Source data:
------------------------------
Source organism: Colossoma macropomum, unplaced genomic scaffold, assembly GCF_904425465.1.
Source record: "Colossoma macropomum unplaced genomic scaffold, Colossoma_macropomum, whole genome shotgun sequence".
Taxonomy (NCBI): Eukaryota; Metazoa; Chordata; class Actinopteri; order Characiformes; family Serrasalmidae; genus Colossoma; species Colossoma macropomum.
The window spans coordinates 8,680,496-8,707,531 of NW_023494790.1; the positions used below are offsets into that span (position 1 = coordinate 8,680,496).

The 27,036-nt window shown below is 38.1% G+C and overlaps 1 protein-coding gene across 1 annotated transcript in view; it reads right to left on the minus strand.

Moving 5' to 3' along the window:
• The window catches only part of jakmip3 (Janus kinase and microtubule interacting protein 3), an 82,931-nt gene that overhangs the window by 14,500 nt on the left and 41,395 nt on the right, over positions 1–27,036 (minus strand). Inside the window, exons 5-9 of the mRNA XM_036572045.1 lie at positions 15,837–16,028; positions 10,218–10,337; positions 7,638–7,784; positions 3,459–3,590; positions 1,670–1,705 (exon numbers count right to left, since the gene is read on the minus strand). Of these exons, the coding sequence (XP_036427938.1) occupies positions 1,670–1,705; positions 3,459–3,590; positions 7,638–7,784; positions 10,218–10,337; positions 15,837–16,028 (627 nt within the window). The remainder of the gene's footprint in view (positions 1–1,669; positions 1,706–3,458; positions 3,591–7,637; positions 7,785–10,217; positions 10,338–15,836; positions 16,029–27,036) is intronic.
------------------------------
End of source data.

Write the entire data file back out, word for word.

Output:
Source organism: Colossoma macropomum, unplaced genomic scaffold, assembly GCF_904425465.1.
Source record: "Colossoma macropomum unplaced genomic scaffold, Colossoma_macropomum, whole genome shotgun sequence".
Taxonomy (NCBI): Eukaryota; Metazoa; Chordata; class Actinopteri; order Characiformes; family Serrasalmidae; genus Colossoma; species Colossoma macropomum.
The window spans coordinates 8,680,496-8,707,531 of NW_023494790.1; the positions used below are offsets into that span (position 1 = coordinate 8,680,496).

The 27,036-nt window shown below is 38.1% G+C and overlaps 1 protein-coding gene across 1 annotated transcript in view; it reads right to left on the minus strand.

Moving 5' to 3' along the window:
• The window catches only part of jakmip3 (Janus kinase and microtubule interacting protein 3), an 82,931-nt gene that overhangs the window by 14,500 nt on the left and 41,395 nt on the right, over positions 1–27,036 (minus strand). Inside the window, exons 5-9 of the mRNA XM_036572045.1 lie at positions 15,837–16,028; positions 10,218–10,337; positions 7,638–7,784; positions 3,459–3,590; positions 1,670–1,705 (exon numbers count right to left, since the gene is read on the minus strand). Of these exons, the coding sequence (XP_036427938.1) occupies positions 1,670–1,705; positions 3,459–3,590; positions 7,638–7,784; positions 10,218–10,337; positions 15,837–16,028 (627 nt within the window). The remainder of the gene's footprint in view (positions 1–1,669; positions 1,706–3,458; positions 3,591–7,637; positions 7,785–10,217; positions 10,338–15,836; positions 16,029–27,036) is intronic.